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A person falling into a spiral and family members reaching out to try and help.

Spiraling…When Families Battle Cancer Together

So now that you’re battling lung cancer, and trying to make it through the madness as the news is settled. What happens when you now find out your family members have also been diagnosed with cancer? This revelation can be a double whammy, because as soon as you get your thoughts together, now you have to draw your energy towards that special loved one who’s trying to cope as well. The thoughts that may run through one’s mind may be tremendous, why such punishment…“Like, what is Going On”?!

Rely on your support team

There’s no right or wrong how to get started but everyone is on the same team, and this time is so crucial. You may have a tough go of it then the other person now battling cancer or you may be the strong lead as you both get through this. This may, in fact, push your strength forward even more. A strong support system is about empathy and respect for each other, in beating this together.

What and how should you move forward? Well don’t feel the need to overload in the depth of information. You battling lung cancer and now learning about this other disease of your loved one should not make you feel like you need to be a scholar in medical overload. This process alone may be stressful and there’s no need to make it even more chaotic for both of you. The time to take this one step at a time is the key.

Ask for help

It’s perfectly fine to reach out and support each other, and it’s also okay to state when each of you may need help. It can be all too much to take care of your situation as well as someone else’s. These are some helpful resources:

Here are some other considerations to support each other:

  • Accompany each other when possible to each other’s doctor appointments. To have each of you support each other as you go through treatment and understand the anxieties — well it helps both parties coping to have this strong connection.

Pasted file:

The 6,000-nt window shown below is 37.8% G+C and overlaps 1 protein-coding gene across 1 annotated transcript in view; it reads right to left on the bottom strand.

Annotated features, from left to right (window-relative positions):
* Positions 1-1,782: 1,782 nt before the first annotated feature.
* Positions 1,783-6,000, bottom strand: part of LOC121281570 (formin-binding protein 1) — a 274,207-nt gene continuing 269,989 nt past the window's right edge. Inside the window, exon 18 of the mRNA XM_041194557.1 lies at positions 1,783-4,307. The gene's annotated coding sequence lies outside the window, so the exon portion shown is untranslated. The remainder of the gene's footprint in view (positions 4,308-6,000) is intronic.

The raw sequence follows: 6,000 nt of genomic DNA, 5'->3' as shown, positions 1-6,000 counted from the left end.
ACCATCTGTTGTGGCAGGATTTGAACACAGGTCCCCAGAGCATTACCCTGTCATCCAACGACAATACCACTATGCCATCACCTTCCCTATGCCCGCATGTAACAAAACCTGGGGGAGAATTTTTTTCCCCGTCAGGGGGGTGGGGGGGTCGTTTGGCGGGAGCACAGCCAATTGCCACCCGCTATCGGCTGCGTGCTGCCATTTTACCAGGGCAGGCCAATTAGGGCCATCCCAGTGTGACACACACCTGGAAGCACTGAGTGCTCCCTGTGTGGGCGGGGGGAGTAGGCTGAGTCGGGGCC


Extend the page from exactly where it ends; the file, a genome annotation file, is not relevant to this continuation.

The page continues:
• Practical Errands — if you are able to schedule a time to do your own errands, and possibly help add another shared task to the list, that speaks highly of helping each other. Helping by grocery shopping, throwing mail in the mailbox, or collaborating in picking up kids on an assigned day. In any way, you both can arrange and work together through this trial and tribulation.

Talk it out

Whether you’re close or far away, perhaps make time to add a weekly check-update for each other. If you want to talk about treatment than do so, it can be anything you want to get off your shoulder. If you want your support partner to just hear you out, and then you two reciprocate the opportunity, go for it.

Again there’s no rule book but having your “Battle Partner” know you’re there for them as they are for you is the first step, in getting through this together.

The time to fight is now, with integrity, grace, hope, and a smile…when you feel like it.

This article represents the opinions, thoughts, and experiences of the author; none of this content has been paid for by any advertiser. The LungCancer.net team does not recommend or endorse any products or treatments discussed herein. Learn more about how we maintain editorial integrity here.

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